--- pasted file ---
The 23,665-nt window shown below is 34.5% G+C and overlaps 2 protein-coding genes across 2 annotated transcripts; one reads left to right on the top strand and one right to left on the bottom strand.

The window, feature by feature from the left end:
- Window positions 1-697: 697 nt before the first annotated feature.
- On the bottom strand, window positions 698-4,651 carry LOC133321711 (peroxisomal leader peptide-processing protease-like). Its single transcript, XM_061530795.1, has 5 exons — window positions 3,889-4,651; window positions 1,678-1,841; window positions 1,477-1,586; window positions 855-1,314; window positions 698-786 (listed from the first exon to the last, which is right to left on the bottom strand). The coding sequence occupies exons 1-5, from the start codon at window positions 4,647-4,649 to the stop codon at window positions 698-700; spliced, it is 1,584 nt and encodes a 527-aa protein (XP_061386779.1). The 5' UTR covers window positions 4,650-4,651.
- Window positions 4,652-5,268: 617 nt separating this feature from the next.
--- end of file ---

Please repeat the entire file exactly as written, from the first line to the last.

The 23,665-nt window shown below is 34.5% G+C and overlaps 2 protein-coding genes across 2 annotated transcripts; one reads left to right on the top strand and one right to left on the bottom strand.

The window, feature by feature from the left end:
- Window positions 1-697: 697 nt before the first annotated feature.
- On the bottom strand, window positions 698-4,651 carry LOC133321711 (peroxisomal leader peptide-processing protease-like). Its single transcript, XM_061530795.1, has 5 exons — window positions 3,889-4,651; window positions 1,678-1,841; window positions 1,477-1,586; window positions 855-1,314; window positions 698-786 (listed from the first exon to the last, which is right to left on the bottom strand). The coding sequence occupies exons 1-5, from the start codon at window positions 4,647-4,649 to the stop codon at window positions 698-700; spliced, it is 1,584 nt and encodes a 527-aa protein (XP_061386779.1). The 5' UTR covers window positions 4,650-4,651.
- Window positions 4,652-5,268: 617 nt separating this feature from the next.